• Vitamin E increases hydratation of the stratum corneum and increases its water-binding capacity. R
  • Alpha-tocopherol reduces the harmful collagen-destroying enzyme collagenase, which unfortunately increases in aging skin. R



  • rs3087243 – GG genotype was associated with decreased odds for basal cell carcinoma (BCC) and squamous cell carcinoma (SCC). R


  • rs13181 – Lys/Lys had the least sensitive strata of sunburn severity. R
  • rs1799793 – Asp/Asn or Asn/Asn had half risk of developing skin lesions from sunburn. R


  • rs1800871 – GC haplotypes were associated with increased risk of both BCC and SCC. R


  • rs12203592 – T/C stronger association to sun sensitivity as well as freckles, hair color and eye color. R


  • rs1805007 – have less melanin and have higher sensitivity to UV-induced DNA damage. R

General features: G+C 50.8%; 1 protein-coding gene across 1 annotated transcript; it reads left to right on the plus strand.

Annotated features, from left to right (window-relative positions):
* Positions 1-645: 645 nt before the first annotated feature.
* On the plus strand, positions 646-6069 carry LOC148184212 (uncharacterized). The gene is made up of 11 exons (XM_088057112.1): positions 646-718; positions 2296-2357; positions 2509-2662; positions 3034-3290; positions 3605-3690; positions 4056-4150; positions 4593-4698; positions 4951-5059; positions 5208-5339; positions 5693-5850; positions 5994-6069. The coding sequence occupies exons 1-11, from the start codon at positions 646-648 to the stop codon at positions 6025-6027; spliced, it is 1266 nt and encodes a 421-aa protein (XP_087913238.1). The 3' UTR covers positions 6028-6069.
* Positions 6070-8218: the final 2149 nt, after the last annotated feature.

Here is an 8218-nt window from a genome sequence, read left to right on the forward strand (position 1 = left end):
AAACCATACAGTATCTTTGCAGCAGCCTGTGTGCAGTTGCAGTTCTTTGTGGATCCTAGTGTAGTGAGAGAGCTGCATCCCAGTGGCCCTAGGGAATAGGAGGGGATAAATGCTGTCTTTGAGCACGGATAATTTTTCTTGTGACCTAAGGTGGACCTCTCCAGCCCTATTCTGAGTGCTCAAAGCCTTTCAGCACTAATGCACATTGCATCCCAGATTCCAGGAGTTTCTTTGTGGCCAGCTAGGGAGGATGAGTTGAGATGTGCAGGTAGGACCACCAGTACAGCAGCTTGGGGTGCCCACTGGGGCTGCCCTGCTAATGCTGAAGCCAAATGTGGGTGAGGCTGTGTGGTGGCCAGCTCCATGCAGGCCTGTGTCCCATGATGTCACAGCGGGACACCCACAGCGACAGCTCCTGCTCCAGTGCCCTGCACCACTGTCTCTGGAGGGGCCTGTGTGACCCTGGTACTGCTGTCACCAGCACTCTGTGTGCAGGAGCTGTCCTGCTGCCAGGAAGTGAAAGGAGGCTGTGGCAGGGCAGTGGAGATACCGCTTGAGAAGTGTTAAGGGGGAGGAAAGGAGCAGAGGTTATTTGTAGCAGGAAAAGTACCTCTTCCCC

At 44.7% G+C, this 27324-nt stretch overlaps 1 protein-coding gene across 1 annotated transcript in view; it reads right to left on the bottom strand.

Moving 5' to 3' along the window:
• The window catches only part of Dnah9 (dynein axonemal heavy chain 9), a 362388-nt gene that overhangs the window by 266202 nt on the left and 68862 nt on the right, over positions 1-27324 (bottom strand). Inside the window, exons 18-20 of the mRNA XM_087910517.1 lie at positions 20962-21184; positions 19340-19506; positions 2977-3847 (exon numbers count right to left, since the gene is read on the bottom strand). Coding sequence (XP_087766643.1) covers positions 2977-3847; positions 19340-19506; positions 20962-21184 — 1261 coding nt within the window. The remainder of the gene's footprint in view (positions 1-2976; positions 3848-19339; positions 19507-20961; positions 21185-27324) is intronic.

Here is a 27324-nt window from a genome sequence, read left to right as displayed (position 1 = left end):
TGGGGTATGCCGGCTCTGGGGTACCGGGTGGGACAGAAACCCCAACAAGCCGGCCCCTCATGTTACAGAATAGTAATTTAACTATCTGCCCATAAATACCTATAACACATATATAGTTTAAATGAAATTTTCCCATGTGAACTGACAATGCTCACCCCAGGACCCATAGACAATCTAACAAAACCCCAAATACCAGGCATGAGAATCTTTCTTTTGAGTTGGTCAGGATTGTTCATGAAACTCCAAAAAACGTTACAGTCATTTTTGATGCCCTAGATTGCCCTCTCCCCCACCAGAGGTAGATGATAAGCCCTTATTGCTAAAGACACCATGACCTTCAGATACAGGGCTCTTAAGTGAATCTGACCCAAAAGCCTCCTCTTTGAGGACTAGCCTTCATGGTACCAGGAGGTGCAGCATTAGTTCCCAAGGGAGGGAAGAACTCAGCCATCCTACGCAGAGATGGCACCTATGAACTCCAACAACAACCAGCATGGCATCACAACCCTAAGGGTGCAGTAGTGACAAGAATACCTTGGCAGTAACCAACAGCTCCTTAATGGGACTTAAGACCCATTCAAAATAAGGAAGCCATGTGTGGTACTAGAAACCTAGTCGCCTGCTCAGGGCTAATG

• rs1805009 – have less melanin and have higher sensitivity to UV-induced DNA damage. R
  • rs1805008 – have less melanin and have higher sensitivity to UV-induced DNA damage. R
  • rs1805006 – have less melanin and have higher sensitivity to UV-induced DNA damage. R


  • rs1801133 (C677T) – TT allele had higher rate of SCC risk. R


  • Unknown SNPs – polymorphisms in this gene cause UV-sensitive syndrome. R


  • rs1544410 – BB genotype was significantly associated with an increased SCC risk. R


  • R399Q – A allele had increased risk of SCC. R


  • T241M – T allele had protective effects against non-melanoma skin cancer (NMSC) and BCC. R

More Research

  • Pain from the sun is induced by UVB activating epidermal TRPV4 ion channels and triggering endothelin-1 signaling. R